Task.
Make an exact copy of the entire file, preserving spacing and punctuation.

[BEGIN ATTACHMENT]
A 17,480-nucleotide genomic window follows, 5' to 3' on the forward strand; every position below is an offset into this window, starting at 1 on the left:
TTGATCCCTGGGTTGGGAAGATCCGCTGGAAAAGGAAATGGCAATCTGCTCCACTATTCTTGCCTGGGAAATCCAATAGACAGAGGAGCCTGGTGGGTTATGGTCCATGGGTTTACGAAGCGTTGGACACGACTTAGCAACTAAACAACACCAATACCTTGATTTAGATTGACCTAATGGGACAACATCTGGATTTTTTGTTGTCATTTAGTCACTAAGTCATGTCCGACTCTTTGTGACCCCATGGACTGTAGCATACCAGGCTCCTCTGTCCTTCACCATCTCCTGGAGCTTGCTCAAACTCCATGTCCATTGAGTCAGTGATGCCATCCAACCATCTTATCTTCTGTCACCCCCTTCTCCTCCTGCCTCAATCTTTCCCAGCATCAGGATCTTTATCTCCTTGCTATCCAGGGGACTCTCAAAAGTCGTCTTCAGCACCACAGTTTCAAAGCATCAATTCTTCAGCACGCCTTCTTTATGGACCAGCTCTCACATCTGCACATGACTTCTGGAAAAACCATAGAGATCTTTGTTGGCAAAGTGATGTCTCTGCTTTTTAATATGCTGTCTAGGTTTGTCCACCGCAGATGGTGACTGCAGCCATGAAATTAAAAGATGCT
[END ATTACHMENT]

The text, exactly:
A 17,480-nucleotide genomic window follows, 5' to 3' on the forward strand; every position below is an offset into this window, starting at 1 on the left:
TTGATCCCTGGGTTGGGAAGATCCGCTGGAAAAGGAAATGGCAATCTGCTCCACTATTCTTGCCTGGGAAATCCAATAGACAGAGGAGCCTGGTGGGTTATGGTCCATGGGTTTACGAAGCGTTGGACACGACTTAGCAACTAAACAACACCAATACCTTGATTTAGATTGACCTAATGGGACAACATCTGGATTTTTTGTTGTCATTTAGTCACTAAGTCATGTCCGACTCTTTGTGACCCCATGGACTGTAGCATACCAGGCTCCTCTGTCCTTCACCATCTCCTGGAGCTTGCTCAAACTCCATGTCCATTGAGTCAGTGATGCCATCCAACCATCTTATCTTCTGTCACCCCCTTCTCCTCCTGCCTCAATCTTTCCCAGCATCAGGATCTTTATCTCCTTGCTATCCAGGGGACTCTCAAAAGTCGTCTTCAGCACCACAGTTTCAAAGCATCAATTCTTCAGCACGCCTTCTTTATGGACCAGCTCTCACATCTGCACATGACTTCTGGAAAAACCATAGAGATCTTTGTTGGCAAAGTGATGTCTCTGCTTTTTAATATGCTGTCTAGGTTTGTCCACCGCAGATGGTGACTGCAGCCATGAAATTAAAAGATGCT